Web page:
All of our meal events were completely sold out and the exhibit hall was almost always bustling with more orders being placed than years prior. Simply put, it was wonderful on all fronts.”

I’ll write about some of the author events and education sessions next week, but I wanted to focus on a signature moment at this year’s MPIBA show that beautifully encapsulated the “family” aspect of our profession.


Cathy Langer Honored at Gala Opening Reception

From left: Cathy Langer, Matt Miller, and Joyce Meskis.


On Thursday, a special ceremony was held just before the exhibit hall opened to honor Cathy Langer. After 40 years with Denver’s Tattered Cover Book Store, she will retire from her position as director of buying at the end of December (just one more crazy holiday season!).


As a crowd of booksellers, sales reps, authors and publishers gathered around the small stage near the hall entrance, Joyce Meskis, Tattered Cover’s owner from 1974 until this year, stepped to the podium and offered a heartfelt tribute, recounting her initial job interview with Langer in 1977: “Cathy came through with flying colors. It was just really wonderful. And I couldn’t wait to offer her the job. In the course of our conversation with each other, I said something like, ‘Well, can you commit to a year at least?’ The rest is history.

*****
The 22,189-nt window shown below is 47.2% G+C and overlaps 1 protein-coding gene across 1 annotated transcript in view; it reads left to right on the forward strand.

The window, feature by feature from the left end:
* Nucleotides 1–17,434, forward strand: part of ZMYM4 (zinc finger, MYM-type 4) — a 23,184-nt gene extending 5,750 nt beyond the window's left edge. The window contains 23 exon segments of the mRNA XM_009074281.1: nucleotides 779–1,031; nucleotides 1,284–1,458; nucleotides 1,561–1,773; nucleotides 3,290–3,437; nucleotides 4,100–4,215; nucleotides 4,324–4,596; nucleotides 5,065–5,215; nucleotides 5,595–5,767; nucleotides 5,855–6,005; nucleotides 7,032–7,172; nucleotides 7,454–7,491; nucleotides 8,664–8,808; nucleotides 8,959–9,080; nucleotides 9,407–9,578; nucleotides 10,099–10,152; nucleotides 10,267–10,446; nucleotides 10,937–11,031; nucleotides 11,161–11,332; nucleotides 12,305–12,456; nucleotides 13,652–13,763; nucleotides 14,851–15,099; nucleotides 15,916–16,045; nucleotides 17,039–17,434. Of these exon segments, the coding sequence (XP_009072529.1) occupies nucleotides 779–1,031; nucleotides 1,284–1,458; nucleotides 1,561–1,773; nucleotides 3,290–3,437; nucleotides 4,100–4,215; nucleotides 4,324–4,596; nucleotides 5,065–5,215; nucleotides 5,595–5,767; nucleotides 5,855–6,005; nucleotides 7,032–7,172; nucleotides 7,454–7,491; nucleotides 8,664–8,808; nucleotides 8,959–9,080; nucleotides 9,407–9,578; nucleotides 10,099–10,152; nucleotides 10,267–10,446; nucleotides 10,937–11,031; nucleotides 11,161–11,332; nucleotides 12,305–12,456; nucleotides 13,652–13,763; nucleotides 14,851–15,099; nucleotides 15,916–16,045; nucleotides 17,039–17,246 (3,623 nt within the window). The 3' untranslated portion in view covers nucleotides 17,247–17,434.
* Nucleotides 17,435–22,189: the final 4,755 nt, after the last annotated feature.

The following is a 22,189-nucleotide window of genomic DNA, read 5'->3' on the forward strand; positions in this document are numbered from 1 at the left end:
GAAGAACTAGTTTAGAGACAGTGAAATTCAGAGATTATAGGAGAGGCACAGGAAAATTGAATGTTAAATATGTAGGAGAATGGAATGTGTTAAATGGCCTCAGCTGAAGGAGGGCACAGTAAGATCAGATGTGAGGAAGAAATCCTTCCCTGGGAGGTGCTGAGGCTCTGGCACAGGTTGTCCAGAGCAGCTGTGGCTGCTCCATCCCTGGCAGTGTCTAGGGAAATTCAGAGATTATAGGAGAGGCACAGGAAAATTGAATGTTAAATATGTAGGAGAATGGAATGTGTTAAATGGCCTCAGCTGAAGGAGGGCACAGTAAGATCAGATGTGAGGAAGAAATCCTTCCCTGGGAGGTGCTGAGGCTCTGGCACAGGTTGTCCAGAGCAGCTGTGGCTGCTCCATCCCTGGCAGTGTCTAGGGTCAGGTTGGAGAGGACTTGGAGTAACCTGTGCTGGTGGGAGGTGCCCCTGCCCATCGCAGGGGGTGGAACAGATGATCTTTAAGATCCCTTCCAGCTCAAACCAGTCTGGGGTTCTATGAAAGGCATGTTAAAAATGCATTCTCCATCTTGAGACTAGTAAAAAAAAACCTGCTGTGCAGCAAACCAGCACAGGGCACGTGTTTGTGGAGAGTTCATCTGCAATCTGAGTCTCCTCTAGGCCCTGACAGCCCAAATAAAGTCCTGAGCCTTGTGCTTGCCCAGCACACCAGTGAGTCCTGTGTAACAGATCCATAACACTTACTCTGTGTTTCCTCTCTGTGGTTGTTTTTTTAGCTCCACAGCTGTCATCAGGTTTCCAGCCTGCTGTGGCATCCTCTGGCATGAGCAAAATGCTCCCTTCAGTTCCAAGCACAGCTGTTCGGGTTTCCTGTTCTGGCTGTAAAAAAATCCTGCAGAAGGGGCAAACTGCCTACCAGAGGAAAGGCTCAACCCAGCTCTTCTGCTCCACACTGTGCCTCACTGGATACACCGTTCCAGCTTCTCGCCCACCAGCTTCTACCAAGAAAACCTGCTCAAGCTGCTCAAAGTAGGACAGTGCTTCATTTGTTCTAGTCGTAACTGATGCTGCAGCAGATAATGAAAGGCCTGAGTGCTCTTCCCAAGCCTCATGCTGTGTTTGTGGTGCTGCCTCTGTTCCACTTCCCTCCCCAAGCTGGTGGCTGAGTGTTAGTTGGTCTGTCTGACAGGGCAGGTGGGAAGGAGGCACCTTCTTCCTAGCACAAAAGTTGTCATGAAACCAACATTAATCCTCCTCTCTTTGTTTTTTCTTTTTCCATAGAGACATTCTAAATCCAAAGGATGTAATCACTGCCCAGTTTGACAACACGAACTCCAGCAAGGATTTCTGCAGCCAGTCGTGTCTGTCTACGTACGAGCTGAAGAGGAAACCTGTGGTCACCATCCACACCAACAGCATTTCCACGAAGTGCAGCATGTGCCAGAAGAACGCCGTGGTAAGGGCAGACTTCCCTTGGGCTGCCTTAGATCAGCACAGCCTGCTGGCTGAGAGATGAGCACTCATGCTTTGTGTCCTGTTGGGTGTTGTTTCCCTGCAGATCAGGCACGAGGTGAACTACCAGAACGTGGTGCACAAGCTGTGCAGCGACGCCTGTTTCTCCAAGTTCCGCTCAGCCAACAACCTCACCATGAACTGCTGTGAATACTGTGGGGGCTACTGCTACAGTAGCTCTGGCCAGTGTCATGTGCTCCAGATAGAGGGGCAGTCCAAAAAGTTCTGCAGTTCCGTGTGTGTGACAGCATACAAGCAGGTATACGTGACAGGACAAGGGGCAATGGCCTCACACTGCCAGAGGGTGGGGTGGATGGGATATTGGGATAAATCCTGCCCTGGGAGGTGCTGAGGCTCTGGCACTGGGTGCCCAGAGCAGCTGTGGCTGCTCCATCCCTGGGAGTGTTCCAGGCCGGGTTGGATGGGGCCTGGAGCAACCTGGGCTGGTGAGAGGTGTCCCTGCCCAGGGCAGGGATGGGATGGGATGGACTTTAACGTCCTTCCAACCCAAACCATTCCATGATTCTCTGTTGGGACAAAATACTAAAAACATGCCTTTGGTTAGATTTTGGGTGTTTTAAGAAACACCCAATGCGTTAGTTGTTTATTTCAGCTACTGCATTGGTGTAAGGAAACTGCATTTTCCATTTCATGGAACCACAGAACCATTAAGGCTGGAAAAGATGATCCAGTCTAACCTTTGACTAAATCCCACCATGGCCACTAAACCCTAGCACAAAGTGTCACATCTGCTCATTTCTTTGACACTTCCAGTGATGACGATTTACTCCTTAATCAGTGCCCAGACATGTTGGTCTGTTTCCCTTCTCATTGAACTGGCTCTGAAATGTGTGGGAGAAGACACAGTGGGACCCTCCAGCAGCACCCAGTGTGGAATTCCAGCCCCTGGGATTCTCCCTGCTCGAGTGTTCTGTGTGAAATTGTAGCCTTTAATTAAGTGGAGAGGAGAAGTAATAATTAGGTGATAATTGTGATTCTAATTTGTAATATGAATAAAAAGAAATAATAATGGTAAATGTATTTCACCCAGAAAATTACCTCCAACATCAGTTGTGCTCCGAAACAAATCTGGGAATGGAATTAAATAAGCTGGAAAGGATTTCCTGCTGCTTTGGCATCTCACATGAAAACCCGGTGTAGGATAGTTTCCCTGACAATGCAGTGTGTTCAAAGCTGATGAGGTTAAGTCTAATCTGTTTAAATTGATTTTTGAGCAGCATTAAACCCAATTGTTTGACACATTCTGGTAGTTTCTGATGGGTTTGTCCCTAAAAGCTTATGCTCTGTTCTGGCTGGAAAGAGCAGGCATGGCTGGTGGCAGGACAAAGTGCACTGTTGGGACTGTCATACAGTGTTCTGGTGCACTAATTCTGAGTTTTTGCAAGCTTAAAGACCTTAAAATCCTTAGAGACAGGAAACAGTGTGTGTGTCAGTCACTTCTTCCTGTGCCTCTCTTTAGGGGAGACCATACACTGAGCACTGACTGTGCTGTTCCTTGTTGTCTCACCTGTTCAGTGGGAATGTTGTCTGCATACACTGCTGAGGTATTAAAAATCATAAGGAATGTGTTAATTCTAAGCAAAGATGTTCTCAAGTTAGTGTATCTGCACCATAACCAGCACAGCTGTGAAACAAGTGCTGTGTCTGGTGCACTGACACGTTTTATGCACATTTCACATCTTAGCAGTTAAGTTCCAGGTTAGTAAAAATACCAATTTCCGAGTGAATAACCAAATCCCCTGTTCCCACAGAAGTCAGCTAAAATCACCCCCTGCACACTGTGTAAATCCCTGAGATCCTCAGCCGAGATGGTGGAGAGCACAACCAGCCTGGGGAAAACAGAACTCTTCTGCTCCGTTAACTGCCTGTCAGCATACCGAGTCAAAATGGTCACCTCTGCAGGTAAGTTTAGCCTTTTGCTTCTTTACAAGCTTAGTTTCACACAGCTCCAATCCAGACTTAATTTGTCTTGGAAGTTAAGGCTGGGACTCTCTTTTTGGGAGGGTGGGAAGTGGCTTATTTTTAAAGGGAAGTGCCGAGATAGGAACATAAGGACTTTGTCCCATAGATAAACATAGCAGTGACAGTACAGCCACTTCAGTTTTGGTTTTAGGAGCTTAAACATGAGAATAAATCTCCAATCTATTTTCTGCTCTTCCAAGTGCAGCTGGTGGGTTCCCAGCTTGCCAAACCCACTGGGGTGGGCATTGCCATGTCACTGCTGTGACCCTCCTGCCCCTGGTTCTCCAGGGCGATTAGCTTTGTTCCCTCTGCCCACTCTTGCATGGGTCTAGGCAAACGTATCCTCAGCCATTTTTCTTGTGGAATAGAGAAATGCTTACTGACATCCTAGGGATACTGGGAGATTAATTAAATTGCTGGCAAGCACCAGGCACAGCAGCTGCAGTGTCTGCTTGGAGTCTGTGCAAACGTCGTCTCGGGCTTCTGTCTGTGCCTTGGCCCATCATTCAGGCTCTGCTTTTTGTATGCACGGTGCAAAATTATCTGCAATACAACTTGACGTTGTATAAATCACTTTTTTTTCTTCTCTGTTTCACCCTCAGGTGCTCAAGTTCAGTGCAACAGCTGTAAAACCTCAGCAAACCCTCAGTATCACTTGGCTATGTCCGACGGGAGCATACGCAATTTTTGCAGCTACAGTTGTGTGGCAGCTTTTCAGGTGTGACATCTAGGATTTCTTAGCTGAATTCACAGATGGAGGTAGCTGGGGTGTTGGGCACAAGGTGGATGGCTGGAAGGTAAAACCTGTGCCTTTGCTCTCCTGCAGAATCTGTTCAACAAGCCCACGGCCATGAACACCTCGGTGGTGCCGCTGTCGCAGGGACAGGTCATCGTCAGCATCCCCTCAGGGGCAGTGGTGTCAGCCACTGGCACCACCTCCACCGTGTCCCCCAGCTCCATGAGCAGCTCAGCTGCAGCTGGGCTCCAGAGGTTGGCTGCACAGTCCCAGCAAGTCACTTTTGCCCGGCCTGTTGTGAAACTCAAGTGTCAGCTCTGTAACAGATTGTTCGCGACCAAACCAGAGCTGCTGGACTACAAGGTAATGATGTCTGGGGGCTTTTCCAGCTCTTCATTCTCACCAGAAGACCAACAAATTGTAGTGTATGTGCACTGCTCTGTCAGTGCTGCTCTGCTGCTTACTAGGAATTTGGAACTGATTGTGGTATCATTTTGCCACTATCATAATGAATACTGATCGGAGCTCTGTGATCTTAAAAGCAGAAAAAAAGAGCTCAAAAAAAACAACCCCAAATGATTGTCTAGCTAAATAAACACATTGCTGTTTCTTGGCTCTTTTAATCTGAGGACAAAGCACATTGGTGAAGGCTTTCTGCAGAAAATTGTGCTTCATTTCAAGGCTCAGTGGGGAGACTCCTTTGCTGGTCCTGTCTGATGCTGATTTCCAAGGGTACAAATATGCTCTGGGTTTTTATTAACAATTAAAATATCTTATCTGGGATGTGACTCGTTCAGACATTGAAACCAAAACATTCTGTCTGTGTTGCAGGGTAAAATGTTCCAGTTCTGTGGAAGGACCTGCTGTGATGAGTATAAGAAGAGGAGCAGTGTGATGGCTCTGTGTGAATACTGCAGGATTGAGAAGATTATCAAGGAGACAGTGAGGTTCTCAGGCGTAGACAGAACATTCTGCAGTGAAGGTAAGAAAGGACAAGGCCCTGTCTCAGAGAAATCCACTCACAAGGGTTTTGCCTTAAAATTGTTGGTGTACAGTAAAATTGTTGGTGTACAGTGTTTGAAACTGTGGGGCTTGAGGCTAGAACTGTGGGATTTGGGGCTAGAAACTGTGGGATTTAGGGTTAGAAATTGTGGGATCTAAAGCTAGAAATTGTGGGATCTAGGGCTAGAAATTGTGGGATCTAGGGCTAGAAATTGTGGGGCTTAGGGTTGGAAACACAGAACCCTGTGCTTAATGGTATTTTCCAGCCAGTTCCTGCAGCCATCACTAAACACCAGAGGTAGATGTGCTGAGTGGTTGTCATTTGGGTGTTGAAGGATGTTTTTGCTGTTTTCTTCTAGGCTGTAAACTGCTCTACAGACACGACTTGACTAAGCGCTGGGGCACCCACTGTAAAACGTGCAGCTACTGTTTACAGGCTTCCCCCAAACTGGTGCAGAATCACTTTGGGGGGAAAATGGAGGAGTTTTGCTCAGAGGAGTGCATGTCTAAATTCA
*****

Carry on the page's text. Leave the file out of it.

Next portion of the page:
“She is first a terrific bookseller…. She’s smart, really sharp, intelligent, intuitive, with an unfailing memory; exceptionally hardworking, responsible, professional, all the valuable attributes that go along with being a well-rounded bookseller. But she’s also a great humanitarian, a great woman, who cares deeply about a lot of things in our world and in our community, and in the life of her family…. She’s done practically everything that an individual can do at a bookstore, and she has done it so beautifully, so well, so graciously, so, so, so, so beautifully. Thank you for everything.”

Then Tattered Cover COO Matt Miller joined Meskis on the stage, noting: “If Cathy was up here, I’m sure there’d be about 130 years of bookselling between Cathy, Joyce and me.”